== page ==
The retired Supreme Court Judge George W. Kanyeihamba has said that President Yoweri Museveni’s move to scrap bail for suspected capital offenders is a direct sign that he is not different from his predecessor:- Gen Idi Amin Dada who ruthlessly ruled Uganda.
Kanyeihamba who was also the chairman of the Legal Committee of the Constituent Assembly that drafted the 1995 National Constitution told the media on Wednesday that by removing a right to bail is the worst statement Museveni could make as far as justice and democracy are concerned.
“As you know I was one of the delegates in the constituent assembly and during the making of that constitution we spent four days debating on the issue of freedom and bail in particular. The background of this was that many Ugandans had been incarcerated and killed by the security forces of Idi Amin in the past. Many people disappeared others were imprisoned beyond the stipulated time because the idea of the bail was not known,” Kanyeihamba stated.
“We supported President Museveni and NRM. Fortunately, he defeated Idi Amin and we thought we would never see leaders like Amin in this country again, I’m horrified at my old age that we are going back to those old days of Aminism, of authoritarianism of belittling the court to reduce their IQs to despise them.”
The retired Justice further cautioned that Uganda is a free country where everybody is entitled to freedom and given its history it would not have been the one who called himself a freedom fighter to support what he once fought against.
“This is a country whose history President Museveni knows very well, a history that made him go in the bush to reverse it. Unfortunately, he has got a short memory and he is doing the same issues that made them go in the bush.”
Kanyeyimba noted that the right to apply for bail is sacred, unalterable and a human right for which Uganda has signed many conventions and treaties to protect.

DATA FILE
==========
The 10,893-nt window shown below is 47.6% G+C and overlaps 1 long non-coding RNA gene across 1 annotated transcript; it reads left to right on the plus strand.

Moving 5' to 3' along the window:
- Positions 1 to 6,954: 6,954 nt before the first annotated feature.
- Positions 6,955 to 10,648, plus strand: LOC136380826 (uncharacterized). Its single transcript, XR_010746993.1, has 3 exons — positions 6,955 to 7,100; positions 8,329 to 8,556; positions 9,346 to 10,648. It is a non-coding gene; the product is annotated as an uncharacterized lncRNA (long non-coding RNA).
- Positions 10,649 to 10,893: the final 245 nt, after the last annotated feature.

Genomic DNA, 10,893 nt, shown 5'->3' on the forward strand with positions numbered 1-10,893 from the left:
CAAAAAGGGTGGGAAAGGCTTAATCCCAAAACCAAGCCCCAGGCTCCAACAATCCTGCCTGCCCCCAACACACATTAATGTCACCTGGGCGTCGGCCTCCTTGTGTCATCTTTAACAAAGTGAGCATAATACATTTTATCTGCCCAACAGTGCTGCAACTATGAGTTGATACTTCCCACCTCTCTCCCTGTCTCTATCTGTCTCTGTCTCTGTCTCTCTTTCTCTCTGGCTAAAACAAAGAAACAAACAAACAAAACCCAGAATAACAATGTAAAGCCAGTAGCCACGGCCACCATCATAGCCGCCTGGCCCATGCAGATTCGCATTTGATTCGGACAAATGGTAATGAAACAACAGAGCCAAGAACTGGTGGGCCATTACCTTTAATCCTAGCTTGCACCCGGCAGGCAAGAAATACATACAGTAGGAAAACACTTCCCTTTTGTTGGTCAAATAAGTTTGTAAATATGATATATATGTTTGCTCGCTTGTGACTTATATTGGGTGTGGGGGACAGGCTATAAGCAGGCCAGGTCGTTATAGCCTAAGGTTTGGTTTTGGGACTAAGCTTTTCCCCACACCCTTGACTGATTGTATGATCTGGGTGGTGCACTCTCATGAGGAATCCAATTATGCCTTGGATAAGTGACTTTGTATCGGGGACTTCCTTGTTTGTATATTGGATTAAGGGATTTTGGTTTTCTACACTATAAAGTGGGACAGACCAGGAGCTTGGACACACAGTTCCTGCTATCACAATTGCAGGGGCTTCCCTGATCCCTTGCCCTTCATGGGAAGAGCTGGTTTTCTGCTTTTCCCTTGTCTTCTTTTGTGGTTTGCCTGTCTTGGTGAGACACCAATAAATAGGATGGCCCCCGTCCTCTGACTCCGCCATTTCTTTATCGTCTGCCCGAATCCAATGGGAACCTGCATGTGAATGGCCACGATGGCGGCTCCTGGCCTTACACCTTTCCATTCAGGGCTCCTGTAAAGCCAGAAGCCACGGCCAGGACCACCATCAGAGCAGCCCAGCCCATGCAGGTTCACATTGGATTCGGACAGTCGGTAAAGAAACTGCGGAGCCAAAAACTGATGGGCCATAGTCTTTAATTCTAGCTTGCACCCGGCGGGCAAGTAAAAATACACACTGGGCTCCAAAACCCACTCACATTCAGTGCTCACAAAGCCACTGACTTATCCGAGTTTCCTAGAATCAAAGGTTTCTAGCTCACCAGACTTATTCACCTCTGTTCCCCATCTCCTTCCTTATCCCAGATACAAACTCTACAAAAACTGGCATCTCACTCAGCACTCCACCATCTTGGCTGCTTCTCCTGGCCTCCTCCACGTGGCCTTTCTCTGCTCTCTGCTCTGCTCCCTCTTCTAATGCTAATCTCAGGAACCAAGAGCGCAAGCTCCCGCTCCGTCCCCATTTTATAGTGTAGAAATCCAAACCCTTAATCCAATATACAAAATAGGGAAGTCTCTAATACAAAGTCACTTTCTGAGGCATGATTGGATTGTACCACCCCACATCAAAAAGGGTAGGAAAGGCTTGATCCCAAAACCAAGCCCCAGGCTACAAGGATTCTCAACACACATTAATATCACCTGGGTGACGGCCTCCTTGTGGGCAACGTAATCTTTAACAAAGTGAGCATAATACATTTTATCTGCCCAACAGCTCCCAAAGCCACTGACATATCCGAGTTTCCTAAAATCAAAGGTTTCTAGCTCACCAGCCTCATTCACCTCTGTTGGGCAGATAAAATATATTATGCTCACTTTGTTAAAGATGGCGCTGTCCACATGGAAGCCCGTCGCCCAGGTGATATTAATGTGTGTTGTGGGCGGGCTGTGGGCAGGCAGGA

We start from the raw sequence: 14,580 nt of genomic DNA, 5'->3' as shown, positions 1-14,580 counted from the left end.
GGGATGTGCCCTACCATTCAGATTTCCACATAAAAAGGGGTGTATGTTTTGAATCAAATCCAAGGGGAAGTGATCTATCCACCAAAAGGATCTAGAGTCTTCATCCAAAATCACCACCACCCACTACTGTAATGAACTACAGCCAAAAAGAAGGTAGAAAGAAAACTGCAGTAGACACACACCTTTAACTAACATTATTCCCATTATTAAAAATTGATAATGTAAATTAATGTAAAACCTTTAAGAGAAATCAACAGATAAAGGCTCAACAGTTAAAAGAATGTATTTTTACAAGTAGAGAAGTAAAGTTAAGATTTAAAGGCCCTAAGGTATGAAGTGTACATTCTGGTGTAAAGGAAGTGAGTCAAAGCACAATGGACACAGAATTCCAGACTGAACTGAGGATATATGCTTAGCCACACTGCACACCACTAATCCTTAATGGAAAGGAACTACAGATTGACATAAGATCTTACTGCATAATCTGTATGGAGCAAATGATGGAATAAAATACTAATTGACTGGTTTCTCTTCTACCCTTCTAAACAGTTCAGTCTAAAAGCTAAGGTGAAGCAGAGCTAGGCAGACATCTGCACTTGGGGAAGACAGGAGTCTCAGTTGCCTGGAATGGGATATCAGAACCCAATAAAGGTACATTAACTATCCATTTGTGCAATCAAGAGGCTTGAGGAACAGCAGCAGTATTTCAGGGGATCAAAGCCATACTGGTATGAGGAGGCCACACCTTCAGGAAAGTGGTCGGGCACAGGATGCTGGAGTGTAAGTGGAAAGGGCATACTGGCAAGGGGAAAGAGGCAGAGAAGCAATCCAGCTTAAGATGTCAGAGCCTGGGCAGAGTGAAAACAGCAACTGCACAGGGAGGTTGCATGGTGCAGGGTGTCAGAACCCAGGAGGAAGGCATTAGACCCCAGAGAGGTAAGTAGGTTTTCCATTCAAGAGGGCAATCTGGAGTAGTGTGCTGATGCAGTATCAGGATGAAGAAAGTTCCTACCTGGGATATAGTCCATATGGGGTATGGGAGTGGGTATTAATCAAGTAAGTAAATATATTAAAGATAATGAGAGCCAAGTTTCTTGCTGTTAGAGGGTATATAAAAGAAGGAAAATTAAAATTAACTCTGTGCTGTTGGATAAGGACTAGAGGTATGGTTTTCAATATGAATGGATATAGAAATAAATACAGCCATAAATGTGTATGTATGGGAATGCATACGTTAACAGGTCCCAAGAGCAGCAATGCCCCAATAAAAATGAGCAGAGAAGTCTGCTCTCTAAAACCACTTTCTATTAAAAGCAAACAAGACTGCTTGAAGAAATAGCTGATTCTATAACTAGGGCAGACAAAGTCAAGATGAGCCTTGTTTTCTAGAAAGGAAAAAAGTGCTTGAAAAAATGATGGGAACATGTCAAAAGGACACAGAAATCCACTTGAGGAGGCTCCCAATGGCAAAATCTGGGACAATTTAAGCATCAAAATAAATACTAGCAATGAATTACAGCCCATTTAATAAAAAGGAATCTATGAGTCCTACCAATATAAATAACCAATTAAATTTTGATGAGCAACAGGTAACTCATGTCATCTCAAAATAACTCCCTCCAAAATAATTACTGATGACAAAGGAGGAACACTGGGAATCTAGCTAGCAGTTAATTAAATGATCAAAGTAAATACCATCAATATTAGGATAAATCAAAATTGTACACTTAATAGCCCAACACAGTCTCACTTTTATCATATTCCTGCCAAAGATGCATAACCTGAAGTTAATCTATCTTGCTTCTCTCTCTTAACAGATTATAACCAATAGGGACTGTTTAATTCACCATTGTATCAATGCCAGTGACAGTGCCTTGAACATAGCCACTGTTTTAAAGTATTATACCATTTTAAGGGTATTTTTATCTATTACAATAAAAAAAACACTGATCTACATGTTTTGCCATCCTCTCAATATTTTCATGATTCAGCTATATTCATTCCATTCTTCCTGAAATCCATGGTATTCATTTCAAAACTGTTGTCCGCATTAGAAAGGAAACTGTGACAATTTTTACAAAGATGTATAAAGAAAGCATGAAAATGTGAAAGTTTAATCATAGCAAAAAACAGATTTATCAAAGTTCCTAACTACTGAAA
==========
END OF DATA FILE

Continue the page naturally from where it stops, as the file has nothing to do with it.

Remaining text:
“Before president Museveni and his caucus alter the provision of bail, he should, first of all, withdraw Uganda from all the treaties it has signed that guarantee bail globally. He however must know that Uganda is bigger than him. The 40 million people are much wiser than his NRM caucus,” he said.
It’s almost three weeks since President Museveni displayed his zeal and desire to scrap bail for suspected capital offenders, especially those facing murder charges. In his recent nation address, President Museveni said releasing murder suspects who have not yet completed 180 days on remand is a provocation.
‘‘I will not accept the issue of a bond by police in cases like this. I’m going to discuss with the Attorney General to see how we stop this nonsense. On the issue of bail, we are continuing to discuss this with stakeholders and nobody will stop us,’’ he said. ”How can we have a system like this? First of all, it annoys people because for them they may not know the difference between bail and being released. The public gets annoyed.’’
However, his argument has been bashed by many Ugandans especially legal officers.
Chief Justice Alfonse Owiny-Dollo, during the Benedicto Kiwanuka Memorial Lecture at High Court Building also recently explained to Museveni that the Constitution, which is the country’s supreme law, allows judges to grant or deny bail.
“We know that capital offences are a grave concern to the community,” he said, “So, in the exercise of judicial discretion, it’s the duty of the judicial officer to look at all these circumstances and make a decision whether to grant or not to grant.”
The Director of Public Prosecutions (DPP), Justice Jane Frances Abodo has also cautioned that bail depends on the judicial officers not the wishes of individuals. “The debate about bail is ranging on and the law on bail is very clear. It says everyone has a right to apply, but whether you are granted or not, is at the discretion of the judicial officer. Which means each case should be taken on its merit.”
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